The objective of this review was to assess the effectiveness of primary, secondary and tertiary intervention programmes used to reduce or prevent abuse of the elderly in their own home, in organisational or institutional and community settings. The secondary objective was to investigate whether intervention effects are modified by types of abuse, types of participants, setting of intervention, or the cognitive status of older people.
We searched 19 databases (AgeLine, CINAHL, Psycinfo, MEDLINE, Embase, Proquest Central, Social Services Abstracts, ASSIA, Sociological Abstracts, ProQuest Dissertations & Theses Global, Web of Science, LILACS, EPPI, InfoBase, CENTRAL, HMIC, Opengrey and Zetoc) on 12 platforms, including multidisciplinary disciplines covering medical, health, social sciences, social services, legal, finance and education. We also browsed related organisational websites, contacted authors of relevant articles and checked reference lists. Searches of databases were conducted between 30 August 2015 and 16 March 2016 and were not restricted by language.
We included randomised controlled trials (RCTs), cluster-randomised trials, and quasi-RCTs, before-and-after studies, and interrupted time series. Only studies with at least 12 weeks of follow-up investigating the effect of interventions in preventing or reducing abuse of elderly people and those who interact with the elderly were included.
Two review authors independently extracted data and assessed the studies' risk of bias. Studies were categorised as: 1) education on elder abuse, 2) programmes to reduce factors influencing elder abuse, 3) specific policies for elder abuse, 4) legislation on elder abuse, 5) programmes to increase detection rate on elder abuse, 6) programmes targeted to victims of elder abuse, and 7) rehabilitation programmes for perpetrators of elder abuse. All studies were assessed for study methodology, intervention type, setting, targeted audience, intervention components and intervention intensity.
The search and selection process produced seven eligible studies which included a total of 1924 elderly participants and 740 other people. Four of the above seven categories of interventions were evaluated by included studies that varied in study design. Eligible studies of rehabilitation programmes, specific policies for elder abuse and legislation on elder abuse were not found. All included studies contained a control group, with five of the seven studies describing the method of allocation as randomised. We used the Cochrane 'Risk of bias' tool and EPOC assessment criteria to assess risk of bias. The results suggest that risk of bias across the included body of research was high, with at least 40% of the included studies judged as being at high risk of bias. Only one study was judged as having no domains at high risk of bias, with two studies having two of 11 domains at high risk. One study was judged as being at high risk of bias across eight of 11 domains.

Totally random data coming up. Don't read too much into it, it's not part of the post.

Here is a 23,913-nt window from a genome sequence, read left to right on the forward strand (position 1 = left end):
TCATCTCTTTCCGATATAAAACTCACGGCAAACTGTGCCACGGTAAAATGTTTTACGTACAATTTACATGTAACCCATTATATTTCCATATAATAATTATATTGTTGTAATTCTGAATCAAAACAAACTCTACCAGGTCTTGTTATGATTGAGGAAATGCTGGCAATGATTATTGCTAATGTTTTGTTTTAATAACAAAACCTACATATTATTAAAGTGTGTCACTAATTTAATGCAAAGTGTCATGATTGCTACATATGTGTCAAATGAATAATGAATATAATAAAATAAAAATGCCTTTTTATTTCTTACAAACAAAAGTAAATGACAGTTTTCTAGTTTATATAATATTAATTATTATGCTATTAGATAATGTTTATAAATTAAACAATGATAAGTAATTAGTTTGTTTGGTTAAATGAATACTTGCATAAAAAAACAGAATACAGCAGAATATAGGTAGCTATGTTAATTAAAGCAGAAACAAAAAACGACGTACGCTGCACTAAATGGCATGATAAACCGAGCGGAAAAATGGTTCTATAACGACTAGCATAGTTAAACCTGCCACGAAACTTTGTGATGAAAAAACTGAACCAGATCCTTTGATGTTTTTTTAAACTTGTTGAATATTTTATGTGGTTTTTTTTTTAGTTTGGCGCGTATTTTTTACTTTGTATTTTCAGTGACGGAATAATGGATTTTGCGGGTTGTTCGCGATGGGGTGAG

All included studies were set in high-income countries, as determined by the World Bank economic classification (USA four, Taiwan one, UK two). None of the studies provided specific information or analysis on equity considerations, including by socio-economic disadvantage, although one study was described as being set in a housing project. One study performed some form of cost-effectiveness analysis on the implementation of their intervention programmes, although there were few details on the components and analysis of the costing.
We are uncertain whether these interventions reduce the occurrence or recurrence of elder abuse due to variation in settings, measures and effects reported in the included studies, some of which were very small and at a high risk of bias (low- and very low-quality evidence).Two studies measured the occurrence of elder abuse. A high risk of bias study found a difference in the post-test scores (P value 0.048 and 0.18). In a low risk of bias study there was no difference found (adjusted odds ratio (OR) =0.48, 95% 0.18 to 1.27) (n = 214). For interventions measuring abuse recurrence, one small study (n = 16) reported no difference in post-test means, whilst another found higher levels of abuse reported for the intervention arms (Cox regression, combined intervention hazard ratio (HR) = 1.78, alpha level = 0.01).
It is uncertain whether targeted educational interventions improve the relevant knowledge of health professionals and caregivers (very low-quality evidence), although they may improve detection of resident-to-resident abuse. The concept of measuring improvement in detection or reporting as opposed to measuring the occurrence or recurrence of abuse is complicated. An intervention of public education and support services aimed at victims may also improve rates of reporting, however it is unclear whether this was due to an increase in abuse recurrence or better reporting of abuse.The effectiveness of service planning interventions at improving the assessment and documentation of related domains is uncertain. Unintended outcomes were not reported in the studies.